HBO is getting ready to copy Netflix and cord cutters should be thrilled

HBO Now Movies Shows InternationalImage Source: www.cultofmac.com

Netflix might not have a show as big as HBO’s Game of Thrones, but the pioneering TV streaming service has nonetheless produced a ton of awesome content over the past year. And while Netflix has been trying to be more like HBO in the past few years, it turns out that HBO actually wants to be more like Netflix and it plans to swipe some pages from its rival’s playbook in the coming months.

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Sure, HBO has plenty of subscribers who pay for access via their cable bundles, but when it comes to its online-only product, the company isn’t doing so well. The $15/month HBO Now is nowhere near Netflix’s numbers. HBO Now has more than 800,000 paying subscribers so far, while Netflix said recently it topped 75 million subscribers. The comparison might not be entirely accurate, considering that HBO Now is rather a new service, but that number is likely not making anyone at HBO happy.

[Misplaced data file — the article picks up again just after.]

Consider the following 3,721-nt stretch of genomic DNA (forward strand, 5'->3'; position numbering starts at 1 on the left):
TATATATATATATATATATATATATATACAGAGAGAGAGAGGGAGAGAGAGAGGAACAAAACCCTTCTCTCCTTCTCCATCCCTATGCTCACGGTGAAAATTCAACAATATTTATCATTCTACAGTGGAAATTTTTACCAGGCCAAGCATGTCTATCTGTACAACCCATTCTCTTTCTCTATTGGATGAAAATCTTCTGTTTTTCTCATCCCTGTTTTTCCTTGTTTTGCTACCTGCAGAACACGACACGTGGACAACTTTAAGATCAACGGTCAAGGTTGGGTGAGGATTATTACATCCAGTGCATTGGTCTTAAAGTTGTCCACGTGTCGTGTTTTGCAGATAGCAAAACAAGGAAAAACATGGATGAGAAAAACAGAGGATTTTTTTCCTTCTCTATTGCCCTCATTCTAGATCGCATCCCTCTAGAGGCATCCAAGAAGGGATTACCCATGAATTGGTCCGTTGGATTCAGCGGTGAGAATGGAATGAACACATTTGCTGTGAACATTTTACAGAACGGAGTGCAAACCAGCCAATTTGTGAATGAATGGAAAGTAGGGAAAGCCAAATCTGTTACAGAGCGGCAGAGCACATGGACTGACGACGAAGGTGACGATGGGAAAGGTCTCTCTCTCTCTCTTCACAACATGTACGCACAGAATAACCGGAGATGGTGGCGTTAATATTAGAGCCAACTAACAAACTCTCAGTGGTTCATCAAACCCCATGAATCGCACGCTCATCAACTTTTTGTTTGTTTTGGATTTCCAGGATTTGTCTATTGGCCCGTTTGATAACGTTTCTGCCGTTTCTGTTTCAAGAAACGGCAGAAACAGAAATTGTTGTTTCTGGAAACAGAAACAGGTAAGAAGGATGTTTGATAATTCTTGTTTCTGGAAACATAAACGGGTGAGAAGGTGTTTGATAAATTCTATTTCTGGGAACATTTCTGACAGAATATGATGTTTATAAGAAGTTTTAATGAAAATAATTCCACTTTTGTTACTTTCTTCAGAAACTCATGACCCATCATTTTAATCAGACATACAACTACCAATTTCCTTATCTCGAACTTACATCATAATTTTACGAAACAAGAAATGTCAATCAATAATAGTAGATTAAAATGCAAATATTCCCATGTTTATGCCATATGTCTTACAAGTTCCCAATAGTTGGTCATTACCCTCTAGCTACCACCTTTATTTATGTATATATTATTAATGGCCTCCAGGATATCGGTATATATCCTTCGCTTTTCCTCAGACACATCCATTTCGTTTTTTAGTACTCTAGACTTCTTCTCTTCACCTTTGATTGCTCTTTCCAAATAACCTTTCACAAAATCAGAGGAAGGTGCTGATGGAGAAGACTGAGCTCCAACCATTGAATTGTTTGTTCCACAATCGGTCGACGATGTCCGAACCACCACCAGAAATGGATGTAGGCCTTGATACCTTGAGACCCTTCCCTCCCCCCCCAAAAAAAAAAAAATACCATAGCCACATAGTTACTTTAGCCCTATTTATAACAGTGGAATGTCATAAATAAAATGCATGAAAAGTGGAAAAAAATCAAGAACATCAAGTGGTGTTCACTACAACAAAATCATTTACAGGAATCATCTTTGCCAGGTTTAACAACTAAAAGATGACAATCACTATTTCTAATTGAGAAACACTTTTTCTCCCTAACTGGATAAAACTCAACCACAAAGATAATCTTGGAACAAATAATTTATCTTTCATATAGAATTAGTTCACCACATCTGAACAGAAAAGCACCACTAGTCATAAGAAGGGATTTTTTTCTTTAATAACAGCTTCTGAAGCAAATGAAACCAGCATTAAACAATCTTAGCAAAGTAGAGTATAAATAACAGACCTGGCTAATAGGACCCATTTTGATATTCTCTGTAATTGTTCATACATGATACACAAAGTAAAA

But HBO has a plan in place that’s supposed to close the gap, which it revealed during Time Warner’s Q4 earnings call, according to Business Insider.

Just like Netflix, HBO wants to make more original content to launch in more international markets, and to also become “ecosystem agnostic,” according to HBO CEO Richard Plepler. In other words, HBO wants to be accessible anywhere you might want to watch TV, not just the TVs that are tied to a cable package. Instead, HBO streaming should be available on laptops, phones, smart TVs, and other devices capable of running independent apps.

Cord-cutters worldwide should be thrilled to hear they won’t need to pay for cable to watch Game of Thrones in the future, but it’s not clear when HBO Now will expand when it comes to new regions and platforms. The company also said that it wants to make 50% more original shows this year, but it did not reveal any specific details during the earnings call.

Meanwhile, Netflix announced a few weeks ago that it wants to create 600 hours of original content in 2016, and expanded to 130 new countries.

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